How I Started My Coaching Practice — Perception Academy
Are you starting your coaching practice? Perhaps you have been coaching for some time now but still aren’t as confident in your skills as you would like to be, even though you are excited to share your tools with the world?
Recently I received a question from a client asking how I built my practice, and how I was able to build trust in myself and my skills.
Below is the first part of my reply…
To begin, I practiced at every opportunity I could. There are some skills where I needed to have someone’s permission and make it more formal of a coaching session, but there were also skills that could be practiced more informally and conversationally. For example, whenever I would be buying something I would practice basic rapport, listening, questioning with the person at the register. I would practice shifting the state of somebody sitting next to me on the bus, at the crosswalk or at the cafe. Any opportunity I got I would practice for free.
I asked anyone and everyone if I could practice X technique with them or do Y process to help them achieve an outcome. A basic script of what I would ask people was something along the lines of:
“Hi! I have been training as a coach and was wondering if you would be open to experiencing a 25 minute session with me. Worst case scenario things are exactly the same but we could potentially help you make a big impact in your life that otherwise wouldn’t have happened. Would you be open to this?”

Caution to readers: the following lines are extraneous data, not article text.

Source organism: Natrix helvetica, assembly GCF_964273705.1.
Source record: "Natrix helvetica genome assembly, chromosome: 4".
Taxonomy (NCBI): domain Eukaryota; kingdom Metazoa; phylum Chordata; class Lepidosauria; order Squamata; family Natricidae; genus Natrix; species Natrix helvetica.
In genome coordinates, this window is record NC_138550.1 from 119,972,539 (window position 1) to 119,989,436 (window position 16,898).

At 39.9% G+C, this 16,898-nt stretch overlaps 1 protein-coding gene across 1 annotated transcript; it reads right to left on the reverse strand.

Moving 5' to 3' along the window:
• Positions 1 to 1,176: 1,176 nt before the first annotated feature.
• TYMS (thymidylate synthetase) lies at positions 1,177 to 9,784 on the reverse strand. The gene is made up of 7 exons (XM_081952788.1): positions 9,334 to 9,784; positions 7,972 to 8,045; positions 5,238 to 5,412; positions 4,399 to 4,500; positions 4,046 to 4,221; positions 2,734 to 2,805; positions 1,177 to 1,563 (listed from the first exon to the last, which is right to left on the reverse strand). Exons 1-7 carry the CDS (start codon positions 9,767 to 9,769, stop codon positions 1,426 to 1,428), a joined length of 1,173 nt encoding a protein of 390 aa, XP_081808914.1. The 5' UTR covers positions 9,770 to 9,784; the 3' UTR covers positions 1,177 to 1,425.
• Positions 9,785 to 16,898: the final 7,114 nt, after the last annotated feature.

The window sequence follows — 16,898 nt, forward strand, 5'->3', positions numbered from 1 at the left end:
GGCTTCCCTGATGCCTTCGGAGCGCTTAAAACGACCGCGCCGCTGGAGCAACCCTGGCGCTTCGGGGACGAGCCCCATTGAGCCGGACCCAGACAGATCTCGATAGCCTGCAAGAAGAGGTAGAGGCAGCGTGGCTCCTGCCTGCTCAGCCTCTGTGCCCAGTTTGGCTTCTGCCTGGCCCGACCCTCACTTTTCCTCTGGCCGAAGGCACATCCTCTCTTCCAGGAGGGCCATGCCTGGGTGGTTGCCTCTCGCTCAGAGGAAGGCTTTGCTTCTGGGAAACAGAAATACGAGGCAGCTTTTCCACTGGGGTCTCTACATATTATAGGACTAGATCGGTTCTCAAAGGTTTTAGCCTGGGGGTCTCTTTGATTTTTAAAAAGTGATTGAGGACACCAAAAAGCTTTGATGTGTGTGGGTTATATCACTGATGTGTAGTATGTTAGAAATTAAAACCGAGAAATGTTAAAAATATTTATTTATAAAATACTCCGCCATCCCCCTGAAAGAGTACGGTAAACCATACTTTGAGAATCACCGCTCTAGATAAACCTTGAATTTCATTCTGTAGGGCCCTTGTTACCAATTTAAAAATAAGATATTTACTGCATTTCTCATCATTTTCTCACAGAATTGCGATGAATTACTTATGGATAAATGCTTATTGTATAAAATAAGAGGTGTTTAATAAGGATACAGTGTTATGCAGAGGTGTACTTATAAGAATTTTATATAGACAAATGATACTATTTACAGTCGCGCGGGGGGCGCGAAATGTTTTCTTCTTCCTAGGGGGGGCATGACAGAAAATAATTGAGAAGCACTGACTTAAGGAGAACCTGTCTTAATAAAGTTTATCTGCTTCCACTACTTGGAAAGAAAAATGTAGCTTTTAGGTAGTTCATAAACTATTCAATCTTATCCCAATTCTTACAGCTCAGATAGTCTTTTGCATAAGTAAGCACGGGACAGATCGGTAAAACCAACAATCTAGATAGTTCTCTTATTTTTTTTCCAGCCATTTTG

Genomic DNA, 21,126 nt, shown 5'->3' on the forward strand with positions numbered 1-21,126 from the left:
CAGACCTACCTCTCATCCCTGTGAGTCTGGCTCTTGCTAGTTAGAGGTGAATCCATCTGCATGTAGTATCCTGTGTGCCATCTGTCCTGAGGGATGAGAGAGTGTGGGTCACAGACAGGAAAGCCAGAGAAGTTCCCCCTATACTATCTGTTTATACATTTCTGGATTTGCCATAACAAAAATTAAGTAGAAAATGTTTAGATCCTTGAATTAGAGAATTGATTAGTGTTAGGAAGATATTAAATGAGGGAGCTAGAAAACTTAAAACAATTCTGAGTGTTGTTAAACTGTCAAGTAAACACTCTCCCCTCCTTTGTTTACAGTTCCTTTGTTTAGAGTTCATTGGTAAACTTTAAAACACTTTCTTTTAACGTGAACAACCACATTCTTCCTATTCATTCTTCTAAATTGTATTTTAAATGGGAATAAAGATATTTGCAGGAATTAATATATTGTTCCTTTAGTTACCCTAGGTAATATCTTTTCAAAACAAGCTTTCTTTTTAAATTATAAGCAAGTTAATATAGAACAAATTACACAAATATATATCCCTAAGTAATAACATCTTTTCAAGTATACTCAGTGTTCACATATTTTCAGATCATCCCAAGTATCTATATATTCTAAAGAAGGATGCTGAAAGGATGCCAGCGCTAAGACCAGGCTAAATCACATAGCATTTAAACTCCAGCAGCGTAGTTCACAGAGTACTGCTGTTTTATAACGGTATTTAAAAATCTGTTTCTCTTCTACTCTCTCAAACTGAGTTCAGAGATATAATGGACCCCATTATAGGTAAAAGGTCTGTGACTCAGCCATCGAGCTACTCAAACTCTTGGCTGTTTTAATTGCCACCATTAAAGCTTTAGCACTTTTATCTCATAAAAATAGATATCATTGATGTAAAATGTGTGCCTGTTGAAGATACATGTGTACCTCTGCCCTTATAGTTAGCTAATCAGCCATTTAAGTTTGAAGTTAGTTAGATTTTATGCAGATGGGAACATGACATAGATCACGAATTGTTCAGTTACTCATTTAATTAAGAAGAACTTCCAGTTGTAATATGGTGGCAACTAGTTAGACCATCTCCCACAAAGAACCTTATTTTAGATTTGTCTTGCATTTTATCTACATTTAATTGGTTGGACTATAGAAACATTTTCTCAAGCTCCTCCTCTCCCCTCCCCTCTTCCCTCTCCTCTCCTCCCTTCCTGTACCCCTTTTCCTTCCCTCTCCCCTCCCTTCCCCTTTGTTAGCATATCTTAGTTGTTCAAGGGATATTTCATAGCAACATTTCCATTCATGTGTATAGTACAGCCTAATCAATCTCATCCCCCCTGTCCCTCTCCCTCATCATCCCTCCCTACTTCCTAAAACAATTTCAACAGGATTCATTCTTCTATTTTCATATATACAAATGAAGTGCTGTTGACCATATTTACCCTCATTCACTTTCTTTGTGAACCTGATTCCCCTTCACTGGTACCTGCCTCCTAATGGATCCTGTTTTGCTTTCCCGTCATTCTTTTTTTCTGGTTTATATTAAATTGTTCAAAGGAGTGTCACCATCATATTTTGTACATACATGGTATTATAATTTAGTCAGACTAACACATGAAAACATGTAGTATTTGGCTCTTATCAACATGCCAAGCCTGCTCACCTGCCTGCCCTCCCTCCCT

Or “Hey, I learned a process that could help you achieve X. Would you be open to experiencing this with me? It only takes 15–20 minutes. Worst case scenario you end up exactly the same but many people share that this has had a profound impact for them. Would you be open to experience this with me?
I found that having a time frame was important because you don’t want it to go on forever. Whether it is 15 minutes, 30 minutes, or an hour, I would invite people to experience free sessions with me and at the end I would ask them for their feedback.
- What did I do that you loved in that session?
- What was the best skill I demonstrated?
- What could I have said, done, or asked that would have taken your experience to the next level?
In fact, after 10 years of experience as a coach I still ask these questions after many of my sessions.
Honest feedback is one of the best ways to increase your competence. And if they share that they enjoyed the session, you can always ask for a testimonial and/or referral. If you sense that they got a lot of value you can always invite them to work with you more formally.
If you like I can publish more on this topic. Let me know and feel free to leave your questions and comments.
Originally published at https://perceptionacademy.com.